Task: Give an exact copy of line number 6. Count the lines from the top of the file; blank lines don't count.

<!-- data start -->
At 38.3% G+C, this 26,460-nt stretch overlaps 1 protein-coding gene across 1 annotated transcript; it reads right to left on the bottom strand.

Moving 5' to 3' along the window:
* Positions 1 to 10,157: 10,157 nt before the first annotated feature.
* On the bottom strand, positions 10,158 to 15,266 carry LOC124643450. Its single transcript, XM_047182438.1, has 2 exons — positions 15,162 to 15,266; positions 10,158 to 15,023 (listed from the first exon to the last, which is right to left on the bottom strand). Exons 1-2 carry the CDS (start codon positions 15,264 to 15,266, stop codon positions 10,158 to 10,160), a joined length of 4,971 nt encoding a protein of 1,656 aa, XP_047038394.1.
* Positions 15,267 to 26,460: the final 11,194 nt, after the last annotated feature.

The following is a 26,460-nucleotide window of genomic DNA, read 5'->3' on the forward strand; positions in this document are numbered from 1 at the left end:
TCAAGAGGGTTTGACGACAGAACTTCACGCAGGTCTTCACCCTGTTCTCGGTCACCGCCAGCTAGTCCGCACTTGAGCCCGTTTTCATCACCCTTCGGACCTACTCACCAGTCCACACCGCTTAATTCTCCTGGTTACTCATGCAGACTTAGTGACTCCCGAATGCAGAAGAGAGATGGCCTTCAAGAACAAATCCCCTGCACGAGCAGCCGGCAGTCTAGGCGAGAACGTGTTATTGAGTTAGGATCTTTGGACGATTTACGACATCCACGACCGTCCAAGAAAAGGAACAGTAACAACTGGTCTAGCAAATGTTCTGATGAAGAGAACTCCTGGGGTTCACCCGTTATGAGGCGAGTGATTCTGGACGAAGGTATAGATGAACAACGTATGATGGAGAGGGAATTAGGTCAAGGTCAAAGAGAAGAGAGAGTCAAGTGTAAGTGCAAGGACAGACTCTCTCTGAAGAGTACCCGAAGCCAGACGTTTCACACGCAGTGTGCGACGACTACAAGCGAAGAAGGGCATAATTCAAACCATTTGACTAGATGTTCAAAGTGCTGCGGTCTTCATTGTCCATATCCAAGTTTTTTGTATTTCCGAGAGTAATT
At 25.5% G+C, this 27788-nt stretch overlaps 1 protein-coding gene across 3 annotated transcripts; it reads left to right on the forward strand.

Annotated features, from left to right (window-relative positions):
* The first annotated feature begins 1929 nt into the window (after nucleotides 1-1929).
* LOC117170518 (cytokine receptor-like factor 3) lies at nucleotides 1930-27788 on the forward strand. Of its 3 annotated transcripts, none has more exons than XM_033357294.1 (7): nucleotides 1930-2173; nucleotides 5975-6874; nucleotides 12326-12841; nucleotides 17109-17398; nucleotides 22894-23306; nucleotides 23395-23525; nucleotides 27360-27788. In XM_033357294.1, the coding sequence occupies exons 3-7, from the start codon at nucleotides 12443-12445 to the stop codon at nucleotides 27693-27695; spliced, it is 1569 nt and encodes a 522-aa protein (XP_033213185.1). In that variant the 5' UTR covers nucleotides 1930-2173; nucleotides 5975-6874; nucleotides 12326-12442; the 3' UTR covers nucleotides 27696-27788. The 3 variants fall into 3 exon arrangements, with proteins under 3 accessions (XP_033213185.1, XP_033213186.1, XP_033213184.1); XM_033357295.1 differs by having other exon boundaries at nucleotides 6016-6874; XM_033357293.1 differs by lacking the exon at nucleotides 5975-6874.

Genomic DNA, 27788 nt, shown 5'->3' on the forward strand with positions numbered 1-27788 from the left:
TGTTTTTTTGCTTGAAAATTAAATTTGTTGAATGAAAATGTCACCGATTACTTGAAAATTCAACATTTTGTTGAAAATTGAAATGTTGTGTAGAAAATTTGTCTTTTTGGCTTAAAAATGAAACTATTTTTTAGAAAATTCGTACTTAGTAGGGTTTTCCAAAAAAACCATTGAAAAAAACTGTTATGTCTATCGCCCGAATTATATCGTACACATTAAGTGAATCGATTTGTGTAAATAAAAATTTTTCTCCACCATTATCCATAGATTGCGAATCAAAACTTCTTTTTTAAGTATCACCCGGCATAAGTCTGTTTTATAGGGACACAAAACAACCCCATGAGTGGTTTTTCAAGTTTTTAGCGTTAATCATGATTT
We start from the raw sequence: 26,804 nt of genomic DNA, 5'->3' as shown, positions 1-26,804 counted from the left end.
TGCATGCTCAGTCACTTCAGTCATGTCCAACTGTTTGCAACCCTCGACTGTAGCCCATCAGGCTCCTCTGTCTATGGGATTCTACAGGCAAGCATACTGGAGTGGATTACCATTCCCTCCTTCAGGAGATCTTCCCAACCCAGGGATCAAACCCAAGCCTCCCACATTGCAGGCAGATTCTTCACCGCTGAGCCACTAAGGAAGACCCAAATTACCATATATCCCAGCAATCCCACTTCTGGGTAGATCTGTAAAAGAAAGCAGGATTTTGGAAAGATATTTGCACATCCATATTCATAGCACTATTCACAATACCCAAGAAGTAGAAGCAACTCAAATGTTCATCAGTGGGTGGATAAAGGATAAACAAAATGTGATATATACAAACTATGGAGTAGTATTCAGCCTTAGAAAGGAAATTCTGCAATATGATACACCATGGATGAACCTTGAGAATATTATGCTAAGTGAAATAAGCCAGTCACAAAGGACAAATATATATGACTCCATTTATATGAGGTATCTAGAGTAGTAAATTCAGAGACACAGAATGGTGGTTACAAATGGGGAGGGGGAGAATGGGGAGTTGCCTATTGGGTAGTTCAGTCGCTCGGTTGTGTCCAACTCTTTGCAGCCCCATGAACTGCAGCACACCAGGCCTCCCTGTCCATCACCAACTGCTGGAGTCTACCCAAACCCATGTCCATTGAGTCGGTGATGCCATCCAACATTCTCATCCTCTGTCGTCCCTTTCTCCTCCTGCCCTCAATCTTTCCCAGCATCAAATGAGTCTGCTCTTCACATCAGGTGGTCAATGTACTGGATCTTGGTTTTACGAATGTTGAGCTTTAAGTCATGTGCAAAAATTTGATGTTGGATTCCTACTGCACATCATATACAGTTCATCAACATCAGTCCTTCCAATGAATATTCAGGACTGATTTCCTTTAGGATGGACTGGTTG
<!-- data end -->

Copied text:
The following is a 26,460-nucleotide window of genomic DNA, read 5'->3' on the forward strand; positions in this document are numbered from 1 at the left end: